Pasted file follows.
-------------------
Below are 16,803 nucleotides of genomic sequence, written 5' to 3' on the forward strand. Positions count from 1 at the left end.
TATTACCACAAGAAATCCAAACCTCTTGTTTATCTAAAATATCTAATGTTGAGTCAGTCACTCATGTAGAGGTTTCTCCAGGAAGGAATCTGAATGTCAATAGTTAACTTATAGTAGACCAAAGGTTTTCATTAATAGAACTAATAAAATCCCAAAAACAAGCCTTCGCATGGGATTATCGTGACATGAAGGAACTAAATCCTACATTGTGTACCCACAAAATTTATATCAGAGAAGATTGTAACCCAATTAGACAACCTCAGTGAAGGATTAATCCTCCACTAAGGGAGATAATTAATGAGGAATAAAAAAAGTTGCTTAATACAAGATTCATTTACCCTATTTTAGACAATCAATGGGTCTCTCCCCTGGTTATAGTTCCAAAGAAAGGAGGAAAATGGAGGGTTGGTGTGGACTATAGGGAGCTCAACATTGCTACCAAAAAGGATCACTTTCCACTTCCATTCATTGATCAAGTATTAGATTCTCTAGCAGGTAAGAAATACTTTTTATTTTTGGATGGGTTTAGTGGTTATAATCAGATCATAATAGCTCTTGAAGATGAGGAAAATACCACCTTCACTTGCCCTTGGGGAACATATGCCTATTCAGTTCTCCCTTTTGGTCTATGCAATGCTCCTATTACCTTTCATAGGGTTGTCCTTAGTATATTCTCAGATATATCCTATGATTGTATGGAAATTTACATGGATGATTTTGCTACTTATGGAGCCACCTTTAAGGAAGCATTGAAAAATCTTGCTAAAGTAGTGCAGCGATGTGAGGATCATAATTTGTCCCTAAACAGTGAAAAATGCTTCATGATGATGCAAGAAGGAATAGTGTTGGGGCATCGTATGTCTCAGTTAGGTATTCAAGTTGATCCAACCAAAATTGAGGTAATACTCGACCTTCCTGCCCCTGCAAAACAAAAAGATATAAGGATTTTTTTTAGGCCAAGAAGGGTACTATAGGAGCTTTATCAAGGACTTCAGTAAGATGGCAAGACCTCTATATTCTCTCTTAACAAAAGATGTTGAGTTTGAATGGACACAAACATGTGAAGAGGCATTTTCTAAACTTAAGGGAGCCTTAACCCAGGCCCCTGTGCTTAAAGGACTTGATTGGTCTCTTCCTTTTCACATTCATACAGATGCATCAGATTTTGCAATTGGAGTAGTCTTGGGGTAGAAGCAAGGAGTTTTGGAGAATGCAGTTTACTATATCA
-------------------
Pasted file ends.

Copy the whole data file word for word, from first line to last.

Below are 16,803 nucleotides of genomic sequence, written 5' to 3' on the forward strand. Positions count from 1 at the left end.
TATTACCACAAGAAATCCAAACCTCTTGTTTATCTAAAATATCTAATGTTGAGTCAGTCACTCATGTAGAGGTTTCTCCAGGAAGGAATCTGAATGTCAATAGTTAACTTATAGTAGACCAAAGGTTTTCATTAATAGAACTAATAAAATCCCAAAAACAAGCCTTCGCATGGGATTATCGTGACATGAAGGAACTAAATCCTACATTGTGTACCCACAAAATTTATATCAGAGAAGATTGTAACCCAATTAGACAACCTCAGTGAAGGATTAATCCTCCACTAAGGGAGATAATTAATGAGGAATAAAAAAAGTTGCTTAATACAAGATTCATTTACCCTATTTTAGACAATCAATGGGTCTCTCCCCTGGTTATAGTTCCAAAGAAAGGAGGAAAATGGAGGGTTGGTGTGGACTATAGGGAGCTCAACATTGCTACCAAAAAGGATCACTTTCCACTTCCATTCATTGATCAAGTATTAGATTCTCTAGCAGGTAAGAAATACTTTTTATTTTTGGATGGGTTTAGTGGTTATAATCAGATCATAATAGCTCTTGAAGATGAGGAAAATACCACCTTCACTTGCCCTTGGGGAACATATGCCTATTCAGTTCTCCCTTTTGGTCTATGCAATGCTCCTATTACCTTTCATAGGGTTGTCCTTAGTATATTCTCAGATATATCCTATGATTGTATGGAAATTTACATGGATGATTTTGCTACTTATGGAGCCACCTTTAAGGAAGCATTGAAAAATCTTGCTAAAGTAGTGCAGCGATGTGAGGATCATAATTTGTCCCTAAACAGTGAAAAATGCTTCATGATGATGCAAGAAGGAATAGTGTTGGGGCATCGTATGTCTCAGTTAGGTATTCAAGTTGATCCAACCAAAATTGAGGTAATACTCGACCTTCCTGCCCCTGCAAAACAAAAAGATATAAGGATTTTTTTTAGGCCAAGAAGGGTACTATAGGAGCTTTATCAAGGACTTCAGTAAGATGGCAAGACCTCTATATTCTCTCTTAACAAAAGATGTTGAGTTTGAATGGACACAAACATGTGAAGAGGCATTTTCTAAACTTAAGGGAGCCTTAACCCAGGCCCCTGTGCTTAAAGGACTTGATTGGTCTCTTCCTTTTCACATTCATACAGATGCATCAGATTTTGCAATTGGAGTAGTCTTGGGGTAGAAGCAAGGAGTTTTGGAGAATGCAGTTTACTATATCA